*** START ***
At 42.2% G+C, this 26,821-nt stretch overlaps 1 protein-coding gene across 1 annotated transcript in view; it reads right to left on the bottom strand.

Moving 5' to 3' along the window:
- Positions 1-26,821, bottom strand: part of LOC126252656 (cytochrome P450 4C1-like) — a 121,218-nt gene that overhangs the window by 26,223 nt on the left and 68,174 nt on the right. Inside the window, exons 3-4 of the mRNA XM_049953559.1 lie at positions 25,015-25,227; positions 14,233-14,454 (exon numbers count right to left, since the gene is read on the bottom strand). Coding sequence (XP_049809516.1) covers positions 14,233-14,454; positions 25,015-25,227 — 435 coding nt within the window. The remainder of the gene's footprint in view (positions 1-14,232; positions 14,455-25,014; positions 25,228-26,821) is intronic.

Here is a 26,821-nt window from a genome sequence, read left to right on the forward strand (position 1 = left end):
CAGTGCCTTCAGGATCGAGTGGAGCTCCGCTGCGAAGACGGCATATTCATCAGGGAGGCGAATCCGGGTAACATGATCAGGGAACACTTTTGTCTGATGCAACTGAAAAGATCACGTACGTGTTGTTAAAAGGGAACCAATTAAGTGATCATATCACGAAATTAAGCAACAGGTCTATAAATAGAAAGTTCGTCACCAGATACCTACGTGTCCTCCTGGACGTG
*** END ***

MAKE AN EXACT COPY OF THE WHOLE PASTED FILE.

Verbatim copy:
At 42.2% G+C, this 26,821-nt stretch overlaps 1 protein-coding gene across 1 annotated transcript in view; it reads right to left on the bottom strand.

Moving 5' to 3' along the window:
- Positions 1-26,821, bottom strand: part of LOC126252656 (cytochrome P450 4C1-like) — a 121,218-nt gene that overhangs the window by 26,223 nt on the left and 68,174 nt on the right. Inside the window, exons 3-4 of the mRNA XM_049953559.1 lie at positions 25,015-25,227; positions 14,233-14,454 (exon numbers count right to left, since the gene is read on the bottom strand). Coding sequence (XP_049809516.1) covers positions 14,233-14,454; positions 25,015-25,227 — 435 coding nt within the window. The remainder of the gene's footprint in view (positions 1-14,232; positions 14,455-25,014; positions 25,228-26,821) is intronic.

Here is a 26,821-nt window from a genome sequence, read left to right on the forward strand (position 1 = left end):
CAGTGCCTTCAGGATCGAGTGGAGCTCCGCTGCGAAGACGGCATATTCATCAGGGAGGCGAATCCGGGTAACATGATCAGGGAACACTTTTGTCTGATGCAACTGAAAAGATCACGTACGTGTTGTTAAAAGGGAACCAATTAAGTGATCATATCACGAAATTAAGCAACAGGTCTATAAATAGAAAGTTCGTCACCAGATACCTACGTGTCCTCCTGGACGTG